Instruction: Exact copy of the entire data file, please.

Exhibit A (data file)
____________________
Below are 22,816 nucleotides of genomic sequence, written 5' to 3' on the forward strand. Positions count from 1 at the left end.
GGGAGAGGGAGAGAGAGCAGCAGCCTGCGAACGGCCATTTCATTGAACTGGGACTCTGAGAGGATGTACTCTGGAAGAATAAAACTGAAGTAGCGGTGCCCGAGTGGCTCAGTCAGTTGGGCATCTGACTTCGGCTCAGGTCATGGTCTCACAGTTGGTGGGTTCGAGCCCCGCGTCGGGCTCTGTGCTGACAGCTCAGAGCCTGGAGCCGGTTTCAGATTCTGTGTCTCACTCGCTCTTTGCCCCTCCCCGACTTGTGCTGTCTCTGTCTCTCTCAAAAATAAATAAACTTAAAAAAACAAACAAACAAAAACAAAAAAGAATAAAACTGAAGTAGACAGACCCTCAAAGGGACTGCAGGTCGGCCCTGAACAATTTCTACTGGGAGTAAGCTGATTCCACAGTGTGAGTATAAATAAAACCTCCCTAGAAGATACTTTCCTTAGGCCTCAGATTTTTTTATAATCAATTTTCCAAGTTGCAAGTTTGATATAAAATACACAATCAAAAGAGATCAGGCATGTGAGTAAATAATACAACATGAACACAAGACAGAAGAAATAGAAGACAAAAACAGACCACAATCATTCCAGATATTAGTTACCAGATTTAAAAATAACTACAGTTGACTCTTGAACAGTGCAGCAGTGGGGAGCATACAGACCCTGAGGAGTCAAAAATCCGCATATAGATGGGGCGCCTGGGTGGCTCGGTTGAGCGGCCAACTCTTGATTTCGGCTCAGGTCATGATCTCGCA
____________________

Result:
Below are 22,816 nucleotides of genomic sequence, written 5' to 3' on the forward strand. Positions count from 1 at the left end.
GGGAGAGGGAGAGAGAGCAGCAGCCTGCGAACGGCCATTTCATTGAACTGGGACTCTGAGAGGATGTACTCTGGAAGAATAAAACTGAAGTAGCGGTGCCCGAGTGGCTCAGTCAGTTGGGCATCTGACTTCGGCTCAGGTCATGGTCTCACAGTTGGTGGGTTCGAGCCCCGCGTCGGGCTCTGTGCTGACAGCTCAGAGCCTGGAGCCGGTTTCAGATTCTGTGTCTCACTCGCTCTTTGCCCCTCCCCGACTTGTGCTGTCTCTGTCTCTCTCAAAAATAAATAAACTTAAAAAAACAAACAAACAAAAACAAAAAAGAATAAAACTGAAGTAGACAGACCCTCAAAGGGACTGCAGGTCGGCCCTGAACAATTTCTACTGGGAGTAAGCTGATTCCACAGTGTGAGTATAAATAAAACCTCCCTAGAAGATACTTTCCTTAGGCCTCAGATTTTTTTATAATCAATTTTCCAAGTTGCAAGTTTGATATAAAATACACAATCAAAAGAGATCAGGCATGTGAGTAAATAATACAACATGAACACAAGACAGAAGAAATAGAAGACAAAAACAGACCACAATCATTCCAGATATTAGTTACCAGATTTAAAAATAACTACAGTTGACTCTTGAACAGTGCAGCAGTGGGGAGCATACAGACCCTGAGGAGTCAAAAATCCGCATATAGATGGGGCGCCTGGGTGGCTCGGTTGAGCGGCCAACTCTTGATTTCGGCTCAGGTCATGATCTCGCA